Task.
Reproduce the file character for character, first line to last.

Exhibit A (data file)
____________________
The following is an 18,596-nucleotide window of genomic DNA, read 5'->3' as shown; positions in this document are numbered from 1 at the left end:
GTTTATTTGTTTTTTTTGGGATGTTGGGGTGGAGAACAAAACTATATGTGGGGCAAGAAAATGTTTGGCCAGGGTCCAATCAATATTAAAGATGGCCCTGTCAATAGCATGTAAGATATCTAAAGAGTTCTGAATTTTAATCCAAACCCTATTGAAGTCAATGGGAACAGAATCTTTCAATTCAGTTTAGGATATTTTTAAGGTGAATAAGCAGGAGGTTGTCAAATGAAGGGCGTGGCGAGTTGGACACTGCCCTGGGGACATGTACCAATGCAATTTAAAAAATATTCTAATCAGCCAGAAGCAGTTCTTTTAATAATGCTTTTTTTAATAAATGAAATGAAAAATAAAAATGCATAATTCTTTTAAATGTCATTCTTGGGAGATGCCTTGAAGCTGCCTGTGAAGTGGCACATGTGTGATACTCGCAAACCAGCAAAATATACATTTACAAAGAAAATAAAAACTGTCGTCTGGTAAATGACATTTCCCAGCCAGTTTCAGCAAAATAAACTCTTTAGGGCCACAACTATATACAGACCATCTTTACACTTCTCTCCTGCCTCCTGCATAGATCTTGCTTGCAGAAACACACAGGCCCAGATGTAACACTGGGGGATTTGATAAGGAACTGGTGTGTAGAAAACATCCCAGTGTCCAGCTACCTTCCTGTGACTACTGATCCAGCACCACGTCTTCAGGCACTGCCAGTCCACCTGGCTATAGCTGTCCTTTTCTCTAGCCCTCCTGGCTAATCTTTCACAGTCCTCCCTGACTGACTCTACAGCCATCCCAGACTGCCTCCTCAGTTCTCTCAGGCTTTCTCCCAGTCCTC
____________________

The following is an 18,596-nucleotide window of genomic DNA, read 5'->3' as shown; positions in this document are numbered from 1 at the left end:
GTTTATTTGTTTTTTTTGGGATGTTGGGGTGGAGAACAAAACTATATGTGGGGCAAGAAAATGTTTGGCCAGGGTCCAATCAATATTAAAGATGGCCCTGTCAATAGCATGTAAGATATCTAAAGAGTTCTGAATTTTAATCCAAACCCTATTGAAGTCAATGGGAACAGAATCTTTCAATTCAGTTTAGGATATTTTTAAGGTGAATAAGCAGGAGGTTGTCAAATGAAGGGCGTGGCGAGTTGGACACTGCCCTGGGGACATGTACCAATGCAATTTAAAAAATATTCTAATCAGCCAGAAGCAGTTCTTTTAATAATGCTTTTTTTAATAAATGAAATGAAAAATAAAAATGCATAATTCTTTTAAATGTCATTCTTGGGAGATGCCTTGAAGCTGCCTGTGAAGTGGCACATGTGTGATACTCGCAAACCAGCAAAATATACATTTACAAAGAAAATAAAAACTGTCGTCTGGTAAATGACATTTCCCAGCCAGTTTCAGCAAAATAAACTCTTTAGGGCCACAACTATATACAGACCATCTTTACACTTCTCTCCTGCCTCCTGCATAGATCTTGCTTGCAGAAACACACAGGCCCAGATGTAACACTGGGGGATTTGATAAGGAACTGGTGTGTAGAAAACATCCCAGTGTCCAGCTACCTTCCTGTGACTACTGATCCAGCACCACGTCTTCAGGCACTGCCAGTCCACCTGGCTATAGCTGTCCTTTTCTCTAGCCCTCCTGGCTAATCTTTCACAGTCCTCCCTGACTGACTCTACAGCCATCCCAGACTGCCTCCTCAGTTCTCTCAGGCTTTCTCCCAGTCCTC